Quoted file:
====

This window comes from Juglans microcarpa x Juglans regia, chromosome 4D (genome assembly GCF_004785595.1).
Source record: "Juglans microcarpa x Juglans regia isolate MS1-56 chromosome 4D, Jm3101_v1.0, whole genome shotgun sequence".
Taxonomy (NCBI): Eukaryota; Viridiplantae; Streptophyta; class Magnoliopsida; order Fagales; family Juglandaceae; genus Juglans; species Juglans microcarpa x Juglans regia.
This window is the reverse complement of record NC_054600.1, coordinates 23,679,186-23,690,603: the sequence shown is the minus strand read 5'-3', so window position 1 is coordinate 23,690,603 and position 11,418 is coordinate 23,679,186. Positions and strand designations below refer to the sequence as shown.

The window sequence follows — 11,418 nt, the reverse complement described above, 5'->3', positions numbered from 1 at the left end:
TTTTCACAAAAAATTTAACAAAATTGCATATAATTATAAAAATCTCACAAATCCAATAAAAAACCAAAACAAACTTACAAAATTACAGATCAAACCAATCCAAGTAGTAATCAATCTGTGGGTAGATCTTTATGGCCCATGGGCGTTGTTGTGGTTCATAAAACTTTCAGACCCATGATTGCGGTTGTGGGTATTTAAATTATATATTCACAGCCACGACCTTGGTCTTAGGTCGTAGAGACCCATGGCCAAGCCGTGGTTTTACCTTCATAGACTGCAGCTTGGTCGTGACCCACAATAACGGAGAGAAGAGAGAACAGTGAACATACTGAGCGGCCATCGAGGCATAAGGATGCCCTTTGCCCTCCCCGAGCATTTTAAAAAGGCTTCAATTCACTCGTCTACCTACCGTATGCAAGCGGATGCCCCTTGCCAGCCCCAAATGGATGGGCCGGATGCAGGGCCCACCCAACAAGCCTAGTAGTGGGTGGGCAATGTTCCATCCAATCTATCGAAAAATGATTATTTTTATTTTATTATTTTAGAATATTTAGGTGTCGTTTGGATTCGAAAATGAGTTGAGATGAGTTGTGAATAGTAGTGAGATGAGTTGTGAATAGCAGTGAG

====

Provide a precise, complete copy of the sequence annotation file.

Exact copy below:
This window comes from Juglans microcarpa x Juglans regia, chromosome 4D (genome assembly GCF_004785595.1).
Source record: "Juglans microcarpa x Juglans regia isolate MS1-56 chromosome 4D, Jm3101_v1.0, whole genome shotgun sequence".
Taxonomy (NCBI): Eukaryota; Viridiplantae; Streptophyta; class Magnoliopsida; order Fagales; family Juglandaceae; genus Juglans; species Juglans microcarpa x Juglans regia.
This window is the reverse complement of record NC_054600.1, coordinates 23,679,186-23,690,603: the sequence shown is the minus strand read 5'-3', so window position 1 is coordinate 23,690,603 and position 11,418 is coordinate 23,679,186. Positions and strand designations below refer to the sequence as shown.

The window sequence follows — 11,418 nt, the reverse complement described above, 5'->3', positions numbered from 1 at the left end:
TTTTCACAAAAAATTTAACAAAATTGCATATAATTATAAAAATCTCACAAATCCAATAAAAAACCAAAACAAACTTACAAAATTACAGATCAAACCAATCCAAGTAGTAATCAATCTGTGGGTAGATCTTTATGGCCCATGGGCGTTGTTGTGGTTCATAAAACTTTCAGACCCATGATTGCGGTTGTGGGTATTTAAATTATATATTCACAGCCACGACCTTGGTCTTAGGTCGTAGAGACCCATGGCCAAGCCGTGGTTTTACCTTCATAGACTGCAGCTTGGTCGTGACCCACAATAACGGAGAGAAGAGAGAACAGTGAACATACTGAGCGGCCATCGAGGCATAAGGATGCCCTTTGCCCTCCCCGAGCATTTTAAAAAGGCTTCAATTCACTCGTCTACCTACCGTATGCAAGCGGATGCCCCTTGCCAGCCCCAAATGGATGGGCCGGATGCAGGGCCCACCCAACAAGCCTAGTAGTGGGTGGGCAATGTTCCATCCAATCTATCGAAAAATGATTATTTTTATTTTATTATTTTAGAATATTTAGGTGTCGTTTGGATTCGAAAATGAGTTGAGATGAGTTGTGAATAGTAGTGAGATGAGTTGTGAATAGCAGTGAG